Built-in home technology is now firmly entrenched in new U.S. homes, according to the latest report from the Consumer Electronics Association (CEA), which reveals that installations of all home technologies in new U.S. homes increased or held steady in 2013.
Among the most common technologies installed in new U.S. homes last year, structured wiring was the most common, with installations rising 8 percent year over year to 78 percent of new homes, according to CEA’s “12th Annual State of the Builder Technology Market Study.” Home monitoring security, up three percent to 47 percent, followed.
Home theaters, up five percent to 32 percent, ranked third. New-home installations of multi-room audio (21 percent), energy management (13 percent) and home automation (12 percent) all increased as well, while stand-alone home video surveillance systems made their first appearance on CEA’s annual survey, installed in eight percent of new U.S. homes in 2013.
In addition, nearly all new U.S. home – 93 percent – were equipped with broadband cable, way up from 37 percent back in 2007. Broadband’s much higher penetration in U.S. homes facilitates and fosters higher penetration of other home technology features, CEA notes. The percentage of new U.S. homes with home offices, for example, rose to 51 percent in 2013 from 13 percent in 2007.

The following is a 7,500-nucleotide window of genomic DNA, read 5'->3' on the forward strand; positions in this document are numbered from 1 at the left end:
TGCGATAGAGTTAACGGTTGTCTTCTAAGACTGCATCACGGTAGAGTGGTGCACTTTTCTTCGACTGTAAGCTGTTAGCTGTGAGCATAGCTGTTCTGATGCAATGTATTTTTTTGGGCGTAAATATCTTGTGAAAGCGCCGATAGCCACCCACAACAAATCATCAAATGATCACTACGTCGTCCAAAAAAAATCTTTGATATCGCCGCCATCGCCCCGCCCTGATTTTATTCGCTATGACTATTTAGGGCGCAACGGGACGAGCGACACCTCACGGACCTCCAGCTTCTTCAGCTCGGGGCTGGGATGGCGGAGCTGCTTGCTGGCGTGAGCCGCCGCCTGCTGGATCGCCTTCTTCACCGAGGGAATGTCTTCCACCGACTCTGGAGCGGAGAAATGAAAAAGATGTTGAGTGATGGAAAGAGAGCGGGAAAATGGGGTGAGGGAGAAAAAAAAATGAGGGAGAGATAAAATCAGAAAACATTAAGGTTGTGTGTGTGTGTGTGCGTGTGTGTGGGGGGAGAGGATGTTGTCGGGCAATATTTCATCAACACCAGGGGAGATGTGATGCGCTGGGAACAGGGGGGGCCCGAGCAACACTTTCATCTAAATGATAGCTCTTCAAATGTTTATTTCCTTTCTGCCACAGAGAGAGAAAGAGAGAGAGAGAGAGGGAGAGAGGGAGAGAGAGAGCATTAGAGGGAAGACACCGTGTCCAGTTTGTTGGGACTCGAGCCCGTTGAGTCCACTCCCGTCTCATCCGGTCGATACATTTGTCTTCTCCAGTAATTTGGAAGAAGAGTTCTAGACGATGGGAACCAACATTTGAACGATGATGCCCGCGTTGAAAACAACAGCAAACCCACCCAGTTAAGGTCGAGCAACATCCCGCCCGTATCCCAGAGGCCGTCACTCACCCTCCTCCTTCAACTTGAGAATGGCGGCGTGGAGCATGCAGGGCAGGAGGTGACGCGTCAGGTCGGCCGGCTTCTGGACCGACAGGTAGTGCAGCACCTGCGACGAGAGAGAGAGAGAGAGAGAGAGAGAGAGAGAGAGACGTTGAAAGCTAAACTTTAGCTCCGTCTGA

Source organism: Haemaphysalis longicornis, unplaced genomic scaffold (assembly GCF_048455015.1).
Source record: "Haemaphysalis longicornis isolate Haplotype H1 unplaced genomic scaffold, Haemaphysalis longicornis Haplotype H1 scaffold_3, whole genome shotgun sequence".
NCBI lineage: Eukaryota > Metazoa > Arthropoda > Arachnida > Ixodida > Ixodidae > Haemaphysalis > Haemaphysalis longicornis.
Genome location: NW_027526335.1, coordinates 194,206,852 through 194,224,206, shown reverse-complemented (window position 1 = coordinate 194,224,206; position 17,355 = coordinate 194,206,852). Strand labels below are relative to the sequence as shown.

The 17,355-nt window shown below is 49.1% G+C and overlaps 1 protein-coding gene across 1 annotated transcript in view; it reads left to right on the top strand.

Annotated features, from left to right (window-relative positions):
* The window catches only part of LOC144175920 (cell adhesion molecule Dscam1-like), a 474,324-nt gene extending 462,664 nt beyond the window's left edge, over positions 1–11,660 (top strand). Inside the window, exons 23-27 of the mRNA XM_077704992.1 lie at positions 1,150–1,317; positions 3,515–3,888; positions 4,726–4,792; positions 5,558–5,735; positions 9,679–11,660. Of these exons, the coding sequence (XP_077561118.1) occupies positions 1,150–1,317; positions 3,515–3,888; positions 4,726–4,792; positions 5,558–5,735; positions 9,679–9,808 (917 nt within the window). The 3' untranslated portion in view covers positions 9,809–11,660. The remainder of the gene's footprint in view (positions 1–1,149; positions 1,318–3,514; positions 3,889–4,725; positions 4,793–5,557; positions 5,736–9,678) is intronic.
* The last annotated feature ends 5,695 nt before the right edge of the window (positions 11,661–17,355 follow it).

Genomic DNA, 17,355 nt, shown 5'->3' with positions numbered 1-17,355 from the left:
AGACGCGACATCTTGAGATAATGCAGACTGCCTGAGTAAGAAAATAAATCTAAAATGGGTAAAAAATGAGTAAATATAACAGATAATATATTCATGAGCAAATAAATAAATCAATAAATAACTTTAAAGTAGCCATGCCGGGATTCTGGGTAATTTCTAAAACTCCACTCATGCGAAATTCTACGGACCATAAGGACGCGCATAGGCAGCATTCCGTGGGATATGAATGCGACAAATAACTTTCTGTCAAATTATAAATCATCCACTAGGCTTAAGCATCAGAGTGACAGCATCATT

Recent U.S. housing indicators suggest that growth in home technology installations will accelerate, CEA points out. The National Association of Home Builders (NAHB) predicts there will be 1.3 million new home starts nationwide in 2014. Revenues for built-in home technologies, CEA forecasts in its latest “U.S. Consumer Electronics Sales and Forecast” report, will reach $2.3 billion.
Furthermore, 63 percent of builders said home technologies are more important to their overall marketing efforts than they were two years ago, another indicator that consumer demand is growing, CEA adds. Marketing home technologies is most important and highest for townhomes (95 percent) and luxury homes (94 percent), according to CEA’s market survey.
“The market for built-in home technologies and the housing market in general are well on the road to recovery,” CEA senior manager of industry analysis Chris Ely was quoted in a news release. “Several home technologies have made the transition from luxuries to standard options in the marketplace, indicating that technology remains crucial to new home construction, even as the tide of do-it-yourself solutions rises.”